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Kids' poetry improves reading and writing skills @ My Stories And Poems. Kids read stories, write poems, take lessons, and get critiques by published children's author, R. Renée Bembry.

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I Double Dog Dare You!

by R. Renée Bembry



Ever been dared to do something?


What about something you did not want to do?


The thing about dares is that they can be as simple as running out the front door, in bare feet, while the ground is littered with snow, to eating potato chips with excessive amounts of hot sauce on them, to engaging in harmful acts that could cause problems for yourself or others. Read to see what happens when these children take a dare to go through the woods on a rainy day at camp.

 


The Dare...


Angry raindrops pounded leaves from tops to bottoms of soaring oak trees as wet foliage crunched and flattened beneath our trotting sneakers. We didn’t mean to get caught in a storm or to miss the last bus home and yet, despite threatening black clouds and pre-shower drizzle; Jerry double dog dared us to venture to the far end of the woods.

 

Leisurely strolls from the site to the border where the forest met the road might have taken fifteen to twenty minutes under normal circumstances wherein journeyers walked directly from points A to B. This, of course, was something we never did. Our manner was to goof off—to enjoy the scenery as well as the playground any decent spread of forestry offered its guests. After all, what good came from wandering through wilds if trekkers failed to donate time for climbing trees, collecting leaves, and entrancing squirrels?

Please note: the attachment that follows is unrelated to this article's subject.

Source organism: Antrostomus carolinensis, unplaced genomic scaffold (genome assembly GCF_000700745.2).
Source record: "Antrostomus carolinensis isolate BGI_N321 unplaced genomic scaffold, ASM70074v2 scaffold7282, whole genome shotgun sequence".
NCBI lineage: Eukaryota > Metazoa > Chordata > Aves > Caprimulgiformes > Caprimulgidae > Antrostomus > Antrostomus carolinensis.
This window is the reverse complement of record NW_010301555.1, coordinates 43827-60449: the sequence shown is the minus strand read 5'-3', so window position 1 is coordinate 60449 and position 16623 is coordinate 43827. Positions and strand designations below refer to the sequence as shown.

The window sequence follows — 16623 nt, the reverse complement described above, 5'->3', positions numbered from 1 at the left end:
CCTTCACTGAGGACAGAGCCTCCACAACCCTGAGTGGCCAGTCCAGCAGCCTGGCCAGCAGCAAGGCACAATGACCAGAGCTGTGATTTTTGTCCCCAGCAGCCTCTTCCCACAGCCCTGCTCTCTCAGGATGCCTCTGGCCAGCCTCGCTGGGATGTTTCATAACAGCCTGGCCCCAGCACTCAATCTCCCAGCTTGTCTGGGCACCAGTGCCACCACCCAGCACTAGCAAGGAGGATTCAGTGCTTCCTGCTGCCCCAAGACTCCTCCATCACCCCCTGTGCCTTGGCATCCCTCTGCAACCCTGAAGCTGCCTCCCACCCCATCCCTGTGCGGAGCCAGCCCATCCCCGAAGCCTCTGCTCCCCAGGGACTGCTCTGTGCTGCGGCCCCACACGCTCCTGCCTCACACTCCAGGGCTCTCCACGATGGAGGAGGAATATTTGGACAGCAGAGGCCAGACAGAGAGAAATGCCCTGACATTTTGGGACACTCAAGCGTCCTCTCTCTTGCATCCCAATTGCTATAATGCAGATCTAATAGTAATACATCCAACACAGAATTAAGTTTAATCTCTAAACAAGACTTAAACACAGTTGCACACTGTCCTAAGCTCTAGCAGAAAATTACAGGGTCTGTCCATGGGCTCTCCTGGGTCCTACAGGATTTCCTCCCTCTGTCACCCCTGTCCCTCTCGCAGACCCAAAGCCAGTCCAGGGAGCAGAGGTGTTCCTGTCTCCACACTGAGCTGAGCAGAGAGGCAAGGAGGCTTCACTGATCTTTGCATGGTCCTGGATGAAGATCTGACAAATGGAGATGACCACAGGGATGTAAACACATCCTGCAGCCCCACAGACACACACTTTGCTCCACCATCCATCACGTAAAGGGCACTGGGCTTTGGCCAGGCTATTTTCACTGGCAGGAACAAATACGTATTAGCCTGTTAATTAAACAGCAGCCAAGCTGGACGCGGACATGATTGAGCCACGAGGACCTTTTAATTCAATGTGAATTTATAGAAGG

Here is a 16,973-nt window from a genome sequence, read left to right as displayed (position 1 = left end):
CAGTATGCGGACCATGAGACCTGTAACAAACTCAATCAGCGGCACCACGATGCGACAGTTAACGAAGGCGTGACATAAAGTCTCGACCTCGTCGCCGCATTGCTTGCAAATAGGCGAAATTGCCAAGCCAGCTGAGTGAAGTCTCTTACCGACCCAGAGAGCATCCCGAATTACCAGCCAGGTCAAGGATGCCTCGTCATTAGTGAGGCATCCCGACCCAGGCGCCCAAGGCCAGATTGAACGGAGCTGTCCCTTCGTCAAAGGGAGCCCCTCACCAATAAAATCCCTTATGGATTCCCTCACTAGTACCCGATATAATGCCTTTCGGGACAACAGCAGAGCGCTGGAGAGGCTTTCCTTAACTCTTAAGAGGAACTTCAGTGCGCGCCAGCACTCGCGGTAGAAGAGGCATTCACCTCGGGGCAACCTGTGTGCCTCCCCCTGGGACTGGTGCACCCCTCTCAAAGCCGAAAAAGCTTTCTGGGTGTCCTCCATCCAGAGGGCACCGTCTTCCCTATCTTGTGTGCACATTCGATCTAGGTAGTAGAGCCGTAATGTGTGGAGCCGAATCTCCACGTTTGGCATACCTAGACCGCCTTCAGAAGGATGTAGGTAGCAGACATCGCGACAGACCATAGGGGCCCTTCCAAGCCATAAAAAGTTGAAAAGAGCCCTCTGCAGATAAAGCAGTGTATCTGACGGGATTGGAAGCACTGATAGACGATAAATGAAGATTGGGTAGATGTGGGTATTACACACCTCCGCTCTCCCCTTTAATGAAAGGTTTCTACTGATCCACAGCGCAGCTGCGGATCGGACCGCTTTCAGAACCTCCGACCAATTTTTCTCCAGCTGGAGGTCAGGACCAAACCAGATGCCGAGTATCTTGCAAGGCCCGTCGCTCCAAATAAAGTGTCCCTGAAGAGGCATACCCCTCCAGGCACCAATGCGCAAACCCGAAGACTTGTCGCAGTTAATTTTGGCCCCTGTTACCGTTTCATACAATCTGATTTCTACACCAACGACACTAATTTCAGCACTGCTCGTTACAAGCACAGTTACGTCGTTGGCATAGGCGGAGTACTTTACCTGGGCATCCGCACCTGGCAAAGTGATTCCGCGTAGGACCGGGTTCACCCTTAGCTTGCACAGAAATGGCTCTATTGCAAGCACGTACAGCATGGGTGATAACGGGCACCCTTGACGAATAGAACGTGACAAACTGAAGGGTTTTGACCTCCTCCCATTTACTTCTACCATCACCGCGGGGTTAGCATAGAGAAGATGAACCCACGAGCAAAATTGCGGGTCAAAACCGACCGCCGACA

One thing for sure though was that running back through the trees could easily take a good eight to ten minutes for us fastest runners and even longer for the slowpokes. We sure found out after one of the kids, lingering behind the rest, came jetting down to warn us the buses had arrived to take us home early. We were only day campers, you know. We had no tents!

 

Big hands pulled small palms as we jockeyed our way beneath the wooded umbrella. Nevertheless, by time we smashed our way through falling leaves, tree roots, and splashing mud, we saw the rear of the last bus as its wheels rolled down the long winding hill—carrying the last of the sensible kids whose levelheadedness never would have provoked them to stray into the rainy woods! 

 

“Oh, don’t worry about it. It’s no big deal,” Jerry stated as the rest of us cried out in dismay. “We’ll just climb the fence!”

 

Climb the fence... yeah... I just loved climbing twelve foot fences—throwing my legs and arms over barbed wires in hopes of not getting cut. It’s not that I didn’t have any courage, but can somebody just tell me why the buses left us! Didn’t those camp coaches conduct a headcount? Didn’t they realize eight kids were missing—had not taken seats! Hello? I had no plans to walk five miles through a rainstorm to get back home!

 

My unclenched fist longed to punch that Jerry right in his fat nose from skipping the dare and the double dare in the first place. I hated it when he jumped to double dog dares without giving anybody a chance to decide if a simple dare you or double dare you was enough. Most times, when at least one person took the basic dare, the rest of us could get away without participating in his little shenanigans. That’s why he liked jumping the gun. It’s like he gets a kick out of making us live up to our honor.

 

Now everybody has to climb that slippery wet metal fence. After that, we’ll have to walk to the railroad station where Jerry will start playing follow–the-leader so everybody’ll have to follow him across five sets of tracks—even though he knows that trigger-happy old-timer, who lives in the shack, hates it when we run through his yard to get to the steel rails embedded in the ground. Don’t know what’s scarier though—crossing rows and rows of railroad tracks with a shotgun at my back or crawling through the manhole Jerry will lead us into afterwards. No doubt it’ll be full of flowing rainwater by time we get to it...

 

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